He added, “I made career decisions using a limited amount of information … I had little advice from people knowledgeable in my areas of interest. Lack of contacts and facts about every day clinical practice was a big factor in choosing my partners and group practice.”
After interpreting and discussing the test results together, we identified a number of career options that Dr. Neville agreed were compatible with his personal and professional priorities, his goals, his most-enjoyable and transferable skills, his value-system, his preferences, and his geographical and financial constraints. These options included non-clinical management positions in medical device developers, or hospitals, or pharmaceutical firms.
Detailed scrutiny of each of these options over a period of some five months led to individuals who were doing the kinds of work that Dr. Neville thought were directions for him to pursue. He learned very quickly how to gather real marketplace data from these individuals by doing what we call “information-gathering interviews.” These are not job interviews because Dr. Neville asked most of the questions in order to glean from real-world performers. Examples: “How did you get this job? What do you like and dislike about the work? Who are your counterparts at organizations similar to yours? May I contact them and mention your name?”
All of the research on this process (we call it “information-gathering, not “networking” because most people think the latter means asking people you barely know for a job) led to vast amounts of information. We urged Dr. Neville to keep a career journal or diary of these interviews, and of anything else related to his job search. The purpose is to capture in permanent form all thoughts, associated ideas, and insights that arrived during the search. This cumulative record proved to be invaluable going forward, and produced a “critical mass” of career reflections, a form approaching “total immersion” in the process, in much the same way a surgeon prepares for a delicate operation.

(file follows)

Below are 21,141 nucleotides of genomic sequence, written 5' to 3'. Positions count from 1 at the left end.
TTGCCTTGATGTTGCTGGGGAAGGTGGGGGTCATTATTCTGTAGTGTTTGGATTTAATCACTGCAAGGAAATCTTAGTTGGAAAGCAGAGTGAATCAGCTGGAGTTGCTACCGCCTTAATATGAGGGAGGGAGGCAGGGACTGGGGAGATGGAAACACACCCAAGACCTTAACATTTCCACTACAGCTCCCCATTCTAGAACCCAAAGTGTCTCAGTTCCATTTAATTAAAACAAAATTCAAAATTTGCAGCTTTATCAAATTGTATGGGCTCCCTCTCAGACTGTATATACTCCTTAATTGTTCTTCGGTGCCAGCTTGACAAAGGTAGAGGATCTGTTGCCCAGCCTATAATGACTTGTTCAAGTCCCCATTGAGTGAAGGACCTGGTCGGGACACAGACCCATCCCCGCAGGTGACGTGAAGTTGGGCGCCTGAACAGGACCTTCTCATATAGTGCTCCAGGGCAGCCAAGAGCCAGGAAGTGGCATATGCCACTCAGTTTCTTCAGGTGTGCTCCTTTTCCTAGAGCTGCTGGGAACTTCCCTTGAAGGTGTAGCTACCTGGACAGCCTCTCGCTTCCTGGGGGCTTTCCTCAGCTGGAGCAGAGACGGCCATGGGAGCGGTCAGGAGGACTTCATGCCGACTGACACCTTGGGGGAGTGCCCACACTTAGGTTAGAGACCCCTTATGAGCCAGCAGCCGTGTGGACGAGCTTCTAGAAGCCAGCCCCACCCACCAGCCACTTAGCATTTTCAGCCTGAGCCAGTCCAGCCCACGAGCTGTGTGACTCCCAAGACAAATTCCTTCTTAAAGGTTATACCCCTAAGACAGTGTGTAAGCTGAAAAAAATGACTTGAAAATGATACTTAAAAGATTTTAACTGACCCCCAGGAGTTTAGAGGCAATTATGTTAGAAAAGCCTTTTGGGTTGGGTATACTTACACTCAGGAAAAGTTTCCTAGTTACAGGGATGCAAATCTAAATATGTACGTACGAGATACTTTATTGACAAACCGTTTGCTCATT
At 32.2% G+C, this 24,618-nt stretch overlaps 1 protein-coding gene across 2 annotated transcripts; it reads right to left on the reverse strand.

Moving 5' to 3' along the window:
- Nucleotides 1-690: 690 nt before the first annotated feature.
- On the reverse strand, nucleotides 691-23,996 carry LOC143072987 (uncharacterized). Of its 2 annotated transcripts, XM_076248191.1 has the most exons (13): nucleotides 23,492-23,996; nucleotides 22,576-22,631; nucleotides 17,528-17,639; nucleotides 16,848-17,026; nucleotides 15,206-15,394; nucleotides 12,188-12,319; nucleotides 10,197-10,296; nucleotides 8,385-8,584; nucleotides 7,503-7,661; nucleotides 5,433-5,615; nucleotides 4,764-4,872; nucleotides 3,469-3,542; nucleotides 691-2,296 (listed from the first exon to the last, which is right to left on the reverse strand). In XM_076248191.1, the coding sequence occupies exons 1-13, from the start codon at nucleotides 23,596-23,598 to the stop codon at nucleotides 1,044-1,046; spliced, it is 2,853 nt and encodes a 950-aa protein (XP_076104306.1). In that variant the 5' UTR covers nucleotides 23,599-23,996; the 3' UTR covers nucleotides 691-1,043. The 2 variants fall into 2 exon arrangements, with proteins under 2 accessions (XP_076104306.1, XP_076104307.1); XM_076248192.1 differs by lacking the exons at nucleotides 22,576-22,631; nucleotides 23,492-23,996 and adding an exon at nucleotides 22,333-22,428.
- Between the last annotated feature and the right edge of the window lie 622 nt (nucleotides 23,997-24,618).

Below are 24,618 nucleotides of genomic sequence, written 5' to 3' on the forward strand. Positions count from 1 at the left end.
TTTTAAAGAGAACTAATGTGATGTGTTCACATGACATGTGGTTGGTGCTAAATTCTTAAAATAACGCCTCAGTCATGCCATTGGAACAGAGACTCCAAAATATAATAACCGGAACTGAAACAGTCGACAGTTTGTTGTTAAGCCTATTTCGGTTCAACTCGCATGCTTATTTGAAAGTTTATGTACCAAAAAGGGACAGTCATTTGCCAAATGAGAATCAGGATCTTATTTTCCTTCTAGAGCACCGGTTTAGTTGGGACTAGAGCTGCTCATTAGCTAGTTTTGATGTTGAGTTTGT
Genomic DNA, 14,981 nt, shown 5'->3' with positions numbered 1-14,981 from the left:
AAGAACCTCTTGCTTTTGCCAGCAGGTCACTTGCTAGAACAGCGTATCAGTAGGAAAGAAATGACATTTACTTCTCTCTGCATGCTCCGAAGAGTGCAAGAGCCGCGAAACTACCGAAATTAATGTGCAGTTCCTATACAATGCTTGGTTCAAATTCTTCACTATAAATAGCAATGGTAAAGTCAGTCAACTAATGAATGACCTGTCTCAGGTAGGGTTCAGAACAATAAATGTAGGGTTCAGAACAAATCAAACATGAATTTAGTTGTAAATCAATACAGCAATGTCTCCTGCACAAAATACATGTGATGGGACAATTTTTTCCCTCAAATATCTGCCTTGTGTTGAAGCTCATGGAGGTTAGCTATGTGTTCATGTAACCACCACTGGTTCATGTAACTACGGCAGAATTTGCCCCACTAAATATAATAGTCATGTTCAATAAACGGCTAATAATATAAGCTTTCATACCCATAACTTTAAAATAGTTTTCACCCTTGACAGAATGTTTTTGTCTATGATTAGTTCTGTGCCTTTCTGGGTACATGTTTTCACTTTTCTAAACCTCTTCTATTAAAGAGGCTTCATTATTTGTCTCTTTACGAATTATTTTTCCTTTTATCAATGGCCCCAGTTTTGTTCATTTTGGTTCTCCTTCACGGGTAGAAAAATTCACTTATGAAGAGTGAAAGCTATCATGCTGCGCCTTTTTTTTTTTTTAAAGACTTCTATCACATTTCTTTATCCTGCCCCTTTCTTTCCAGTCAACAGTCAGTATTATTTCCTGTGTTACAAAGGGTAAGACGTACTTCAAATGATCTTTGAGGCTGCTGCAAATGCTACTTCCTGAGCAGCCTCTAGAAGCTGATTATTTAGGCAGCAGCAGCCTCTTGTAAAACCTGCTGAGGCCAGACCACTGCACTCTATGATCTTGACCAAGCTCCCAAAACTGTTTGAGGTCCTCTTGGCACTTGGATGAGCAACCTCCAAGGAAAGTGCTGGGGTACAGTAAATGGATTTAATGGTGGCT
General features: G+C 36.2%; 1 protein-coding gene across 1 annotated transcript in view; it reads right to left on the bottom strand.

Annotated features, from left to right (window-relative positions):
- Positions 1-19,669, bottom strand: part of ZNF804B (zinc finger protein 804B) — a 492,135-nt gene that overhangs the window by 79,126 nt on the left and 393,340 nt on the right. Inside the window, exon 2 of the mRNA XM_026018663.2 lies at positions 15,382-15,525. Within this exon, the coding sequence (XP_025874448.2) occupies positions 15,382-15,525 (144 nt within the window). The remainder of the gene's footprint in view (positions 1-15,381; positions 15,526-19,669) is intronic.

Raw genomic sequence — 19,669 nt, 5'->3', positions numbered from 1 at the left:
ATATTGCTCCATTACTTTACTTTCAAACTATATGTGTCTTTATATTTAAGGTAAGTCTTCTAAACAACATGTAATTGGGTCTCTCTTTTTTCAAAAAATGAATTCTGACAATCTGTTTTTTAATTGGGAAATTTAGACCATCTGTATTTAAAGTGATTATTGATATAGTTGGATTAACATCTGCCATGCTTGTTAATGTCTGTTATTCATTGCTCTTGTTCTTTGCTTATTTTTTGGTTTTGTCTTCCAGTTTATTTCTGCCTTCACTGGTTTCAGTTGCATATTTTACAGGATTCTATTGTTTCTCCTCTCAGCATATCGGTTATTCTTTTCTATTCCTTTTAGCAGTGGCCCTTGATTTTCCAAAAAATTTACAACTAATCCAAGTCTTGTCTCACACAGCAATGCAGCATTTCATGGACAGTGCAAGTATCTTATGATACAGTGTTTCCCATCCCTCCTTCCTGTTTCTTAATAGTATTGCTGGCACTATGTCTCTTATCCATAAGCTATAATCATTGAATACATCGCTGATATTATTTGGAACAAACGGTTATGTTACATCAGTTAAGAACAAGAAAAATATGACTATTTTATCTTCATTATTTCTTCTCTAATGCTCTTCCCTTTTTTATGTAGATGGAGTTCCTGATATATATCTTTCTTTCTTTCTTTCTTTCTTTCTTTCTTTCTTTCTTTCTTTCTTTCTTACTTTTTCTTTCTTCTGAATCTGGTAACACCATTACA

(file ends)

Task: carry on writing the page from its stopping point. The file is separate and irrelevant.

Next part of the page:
A few months into the transition process, these scripted information-gathering interviews led to actual job interviews—usually in the “second- or third-degree of separation” or "generation" of contacts. As a matter of fact, all studies show that the people you know (colleagues, friends, relatives) who would be eager to help you, usually don’t know about the new career options you are pursuing, so it becomes necessary to reach beyond them to people you don’t know. This means organizing and systematizing your efforts at information-gathering, so that you do not waste their time or yours.
The last phase of Dr. Neville’s “treatment plan” consisted of video-taping him during practice job-interviewing sessions in advance of his actual job interviews. This helped him see how he would present himself in the actual job interview, to sharpen and objectify his answers to the typical questions asked (“Tell me why I should hire you! Why are you leaving your present occupation?), and to improve his performance. When we watched the tape together, he said, “I can’t believe I look like that!” With some feedback and rehearsal, however, he was able to go from a 5 out of a possible 10 (his initial evaluation of his practice session) to a 9 out of 10 (our evaluation).
This turned out to be a successful intervention, and he was offered a management position with a major pharmaceutical firm. His responsibilities were to “provide formal presentations and scientific support to key managed care and health professionals, and to institutional and federal customers, to provide knowledge management and exchange with medical leaders, to communicate and evaluate the content of key clinical trials."
He was very pleased that his strong communications and social skills dove-tailed with the job specifications. His update on his new career: “…it’s great fun. I’m enjoying the professional interaction, the travel, and the freedom to set my own schedule. The work is challenging and there is great camaraderie. The most striking change in this new environment is the somewhat diminished communications, which I am helping to overcome. My creativity and innovation are accepted, and even encouraged, which is a tremendously uplifting change from clinical practice, and several of my ideas have already been recognized—and rewarded." And all at a compensation that exceeded what he was earning in his clinical practice.
Dr. Stephen Rosen is chairman of NYC-based Celia Paul Associates, which specializes in distance counseling for physicians and other professionals who are seeking career development and change. He welcomes comments at 212-397-1020 or firstname.lastname@example.org.